WINE EVALUATIONFaults


  • SUB-TOPICS Of WINE EVALUATION-Faults
    • What is a Wine Fault?
    • Cork Taint
    • Brettanomyces Bruxellensis
    • Volatile Acidity
    • Excessive Sulphur Dioxide
    • Oxidation
    • Reduction
    • Maderization
    • Other Sub Topics of Wine Evaluation-Faults Chapter

WHAT Is A WINE FAULT?

WINE FAULT vs. WINE FLAW

WINE TAINT- Compounds That Could Effect or Damage the Quality of the Wine. Taints Are Not Intrinsic to the Wine Itself and Come From a Foreign Origin.

WINE FAULT- Something “Wrong”, Specific Departure From Typicity. A Compound Present In a Wine That Becomes a Fault When it Becomes Over a Certain Threshold Level.

WINE FLAW- Something That’s “Off” With the Wine, a Slight Departure From Typicity.

  • Typicality/ Typicity- Quality and Character of Being Typical of a Grape Variety or Type or Wine Style.
  • Poor Vinicultural Practices or Storage Condition Leading to Wine Spoilage.
  • Many of the Faults That Have Plagued Wine Producers In Previous Decades and Centuries Have Been Reduced or Even Eradicated by More Sanitary Wine Making Practices.
  • “Some Wine-Flaws Bring Complexity or Nuance to a Wine, But Wine-Faults Aren’t Open to Interpretation.”
  • The First Thing to Assess When Smelling a Wine is to See if It’s Faulty. Types of Faults.
    • Visible Faults
    • Smellable Faults
    • Tastable Faults

This Wine Looks and Smells Clean and if Free of Any Visual or Aromatic Faults.

PERCEPTION/ OVERVIEW Of WINE FAULTS

  • Faulty Wine Was a Bigger Problem In the Past.  With Modernization and an Increased Biological Understanding About Wine the Number of Wine Faults That Plagued the Wine Industry In the Past is Diminishing.  What Isn’t Diminishing is the General Publics Perception of Wine Faults.  In the Past Wine-Faults Went Unnoticed and the Wine Was Consumed Blindly.  Now With the Mass Education of an Advancing Wine Culture the Consumer is Becoming Better at Spotting Wine-Faults and Becoming More Critical of the Wines They Consume.  This Has Resulted In the Perception That There Are More Wine-Faults.
  • WINE & PHILOSOPHY?  Are There Scents That Are Coveted by One Palate and Disgusted by Another?”
    • Cat Piss– Sauvignon Blanc From Marlborough
    • Sweaty Saddle-
    • Manure– Pinot Noir From Burgundy
    • Diesel/ Petrol- Riesling From Mosel
    • Roasted Animal- Shiraz From Barossa, Syrah From Rhone Valley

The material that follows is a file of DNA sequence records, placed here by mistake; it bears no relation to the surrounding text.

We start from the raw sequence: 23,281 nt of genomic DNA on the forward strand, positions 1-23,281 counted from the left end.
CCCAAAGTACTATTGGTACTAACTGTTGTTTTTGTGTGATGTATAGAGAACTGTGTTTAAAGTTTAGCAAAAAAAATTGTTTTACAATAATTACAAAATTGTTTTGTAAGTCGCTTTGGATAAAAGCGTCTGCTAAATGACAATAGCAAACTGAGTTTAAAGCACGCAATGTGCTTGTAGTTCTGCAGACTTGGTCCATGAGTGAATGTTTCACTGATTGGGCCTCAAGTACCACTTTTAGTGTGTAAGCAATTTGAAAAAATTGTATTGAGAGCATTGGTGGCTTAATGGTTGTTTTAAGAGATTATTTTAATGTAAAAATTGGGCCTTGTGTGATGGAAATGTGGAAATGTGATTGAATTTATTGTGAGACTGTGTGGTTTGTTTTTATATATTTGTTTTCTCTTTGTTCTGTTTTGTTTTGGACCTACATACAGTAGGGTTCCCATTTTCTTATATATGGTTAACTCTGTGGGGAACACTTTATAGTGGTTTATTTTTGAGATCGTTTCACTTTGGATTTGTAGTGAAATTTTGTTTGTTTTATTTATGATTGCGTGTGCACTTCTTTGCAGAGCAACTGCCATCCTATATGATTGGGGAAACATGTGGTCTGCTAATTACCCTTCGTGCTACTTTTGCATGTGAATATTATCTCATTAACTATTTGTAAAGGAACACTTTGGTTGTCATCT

• Band-Aid- Brett
    • Barnyard-
    • Tar- Nebbiolo From Barolo

When Ever I Find a Faulty Wine I Want to Smell it to Be Able to Better Understand the Fault and Have the Ability to Them Out With Confidence.

  • WINE & PHILOSOPHY?  Can a Wine Be Too Clean, Lacking Character From Complexity of Minor Flaws?
    • Some Critic Complain or Point Out That Modern Wine Making Has Erased Flavor or Complexity Due to Faults.  Some Wine Lovers Prefer Wine That is Super Clean Free of Any Wine Fault or Flaws.
  • Measuring Wine-Fault Perceptions and Sensory Thresholds is Based On the Individual. Different Tasters Perceive Wine Faults Differently Depending On the Development of Their Palate, Olfactory System Their Ability to Gauge the Intensities of the Aromas and Flavors.  Some Odorants Have High Threshold Meaning at Any Amount In the Wine the Odor Will Smell Alright.  Some Odorants With Low Threshold Will Not Be an Issue In Small Amounts But Anything Greater Will Standout as a Fault In the Wine.
  • WINE & PHILOSOPHY?  Is the Ultimate Goal In the Wine World to Produce Wine That’s Free of Wine-Faults?”
    • Generally Wine Quality is Defined by an Absence of Faults. Unless the Wine Maker is Trying to Make a Stylistic Statement.

MICROBIAL CONTAMINATION/ BACTERIA & YEAST

  • Wine is an Liquid High Enough In Alcolhol and Low Enough In PH. That Its Limited by the Number of Potential  Microorganisms That Can Effect it.  However Microbes Such as Bacteria & Yeast Are Two That Can Contaminate the Winery That Can Alter the Wine.
  • We Should Be Concerned About Microbes Because They Can Risk the Health of the Wine.
    • Visual Defects          Stuck Fermentation
    • Acetic Acid         Acetaldehyde
    • Ethyl Acetate       Sulfides
    • Volatile Phenols          Diacetyl

CORK TAINT

  • Cork Taint is Composed of Compounds
    • 2,4,6 Tricholraoanisole TCA.   |   4,4,6 Tribromoanisole TBA.
    • 2-Methylisoborneol MIB.   |   Octen-3-ol   |   Octen-3-one   |   Guaiacol   |   Geosmin
  • Chemical Containment Compound That Found Its Way Into the Bottle Somewhere Throughout the Production Process, Usually From an Oak Barrel or a Cork or Contaminated Glass or Wine Making Product or Atmostphere. This Leads to the Degradation of Cork by Fungus/ Bacteria.
  • Depending On Who You Talk to Percentage of Cork Taint In Bottles of Wine  is 1% – 7%.
  • Cork Taint Can Come From the Cork or Through the Cork.
  • Both Are Haloanisoles Containing Chlorine & Bromine Atoms.
  • Cork Taint Originally Comes From a Fungus That Grow On the Bark of Cork Oaks In the Iberian Peninsula.
  • There is a Relationship to Where the Cork is Grown and the Instance of TCA..
  • The Odor of a Cork Wine Doesn’t Dissipate With Air Exposure it Intensifies it.
  • There Are Levels or Degrees of Acceptable Cork Taint In Wine Depending On the Individual Sensibility, Although Undesirable Cork Taint is Harmless.
  • Cork Taint Effects All Wines Regardless of Quality Level or Price.
  • Cork Taint Descriptors Wet Newspaper, Musty, Moldy Cardboard, Damp Basement

TCA./ Cork Taint is Wet Newspaper, Sulphur is Wet Dog.


BRETTANOMYCES BRUXELLENSIS

  • Non-Spore Forming Genus of Yeast In the Family Saccharomycetaceae and Often is Referred to as Brett.
  • Brettanomyces is a Rogue/ Wild Yeast, Not a Bacteria That Feeds Itself On a Number of Nutrients at Low Levels In Wine.  Under Certain Conditions Brett Can Alter Wine by Using Unfermented Sugars and Metabolize Them. In Very Large Quality Brettanmyces Can Impart Negative Flavors and Characteristic. Brettanomyces is Seen as Fault, But In Some Wine Makers Eyes Add a Little Brettanomyces Adds Character and In Moderation is Enticing In Some Wines.